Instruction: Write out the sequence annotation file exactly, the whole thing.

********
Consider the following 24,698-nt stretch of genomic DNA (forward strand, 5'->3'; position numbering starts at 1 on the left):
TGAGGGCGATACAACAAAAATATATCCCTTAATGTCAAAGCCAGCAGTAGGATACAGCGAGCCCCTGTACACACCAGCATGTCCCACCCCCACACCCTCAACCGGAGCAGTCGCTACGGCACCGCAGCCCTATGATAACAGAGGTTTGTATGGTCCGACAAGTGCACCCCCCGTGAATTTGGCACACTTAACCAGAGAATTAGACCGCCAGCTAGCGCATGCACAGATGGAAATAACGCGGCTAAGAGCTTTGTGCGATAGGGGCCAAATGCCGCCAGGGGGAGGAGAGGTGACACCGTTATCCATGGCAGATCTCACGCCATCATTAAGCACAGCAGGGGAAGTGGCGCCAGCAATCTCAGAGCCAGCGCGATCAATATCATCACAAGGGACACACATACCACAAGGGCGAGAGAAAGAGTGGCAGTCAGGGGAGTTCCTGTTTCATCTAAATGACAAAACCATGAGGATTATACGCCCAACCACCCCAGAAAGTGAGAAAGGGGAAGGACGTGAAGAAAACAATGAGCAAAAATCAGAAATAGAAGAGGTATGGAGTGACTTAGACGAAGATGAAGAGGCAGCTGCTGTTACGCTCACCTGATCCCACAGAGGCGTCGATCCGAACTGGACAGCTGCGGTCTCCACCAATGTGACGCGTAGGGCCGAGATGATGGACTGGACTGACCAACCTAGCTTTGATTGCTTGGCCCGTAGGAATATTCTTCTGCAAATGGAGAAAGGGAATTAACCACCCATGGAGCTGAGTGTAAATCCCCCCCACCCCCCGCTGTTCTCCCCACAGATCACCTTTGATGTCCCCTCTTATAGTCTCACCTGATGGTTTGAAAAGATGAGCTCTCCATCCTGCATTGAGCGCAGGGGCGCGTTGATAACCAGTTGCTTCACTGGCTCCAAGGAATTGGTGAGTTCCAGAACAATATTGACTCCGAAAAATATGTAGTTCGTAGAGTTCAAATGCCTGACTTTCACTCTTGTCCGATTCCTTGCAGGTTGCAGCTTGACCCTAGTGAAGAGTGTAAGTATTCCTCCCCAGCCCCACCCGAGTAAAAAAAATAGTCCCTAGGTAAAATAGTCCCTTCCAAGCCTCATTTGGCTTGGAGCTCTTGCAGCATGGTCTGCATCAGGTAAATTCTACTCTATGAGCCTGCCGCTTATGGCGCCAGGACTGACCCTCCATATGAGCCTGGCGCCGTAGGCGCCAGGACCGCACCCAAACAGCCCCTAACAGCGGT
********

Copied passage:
Consider the following 24,698-nt stretch of genomic DNA (forward strand, 5'->3'; position numbering starts at 1 on the left):
TGAGGGCGATACAACAAAAATATATCCCTTAATGTCAAAGCCAGCAGTAGGATACAGCGAGCCCCTGTACACACCAGCATGTCCCACCCCCACACCCTCAACCGGAGCAGTCGCTACGGCACCGCAGCCCTATGATAACAGAGGTTTGTATGGTCCGACAAGTGCACCCCCCGTGAATTTGGCACACTTAACCAGAGAATTAGACCGCCAGCTAGCGCATGCACAGATGGAAATAACGCGGCTAAGAGCTTTGTGCGATAGGGGCCAAATGCCGCCAGGGGGAGGAGAGGTGACACCGTTATCCATGGCAGATCTCACGCCATCATTAAGCACAGCAGGGGAAGTGGCGCCAGCAATCTCAGAGCCAGCGCGATCAATATCATCACAAGGGACACACATACCACAAGGGCGAGAGAAAGAGTGGCAGTCAGGGGAGTTCCTGTTTCATCTAAATGACAAAACCATGAGGATTATACGCCCAACCACCCCAGAAAGTGAGAAAGGGGAAGGACGTGAAGAAAACAATGAGCAAAAATCAGAAATAGAAGAGGTATGGAGTGACTTAGACGAAGATGAAGAGGCAGCTGCTGTTACGCTCACCTGATCCCACAGAGGCGTCGATCCGAACTGGACAGCTGCGGTCTCCACCAATGTGACGCGTAGGGCCGAGATGATGGACTGGACTGACCAACCTAGCTTTGATTGCTTGGCCCGTAGGAATATTCTTCTGCAAATGGAGAAAGGGAATTAACCACCCATGGAGCTGAGTGTAAATCCCCCCCACCCCCCGCTGTTCTCCCCACAGATCACCTTTGATGTCCCCTCTTATAGTCTCACCTGATGGTTTGAAAAGATGAGCTCTCCATCCTGCATTGAGCGCAGGGGCGCGTTGATAACCAGTTGCTTCACTGGCTCCAAGGAATTGGTGAGTTCCAGAACAATATTGACTCCGAAAAATATGTAGTTCGTAGAGTTCAAATGCCTGACTTTCACTCTTGTCCGATTCCTTGCAGGTTGCAGCTTGACCCTAGTGAAGAGTGTAAGTATTCCTCCCCAGCCCCACCCGAGTAAAAAAAATAGTCCCTAGGTAAAATAGTCCCTTCCAAGCCTCATTTGGCTTGGAGCTCTTGCAGCATGGTCTGCATCAGGTAAATTCTACTCTATGAGCCTGCCGCTTATGGCGCCAGGACTGACCCTCCATATGAGCCTGGCGCCGTAGGCGCCAGGACCGCACCCAAACAGCCCCTAACAGCGGT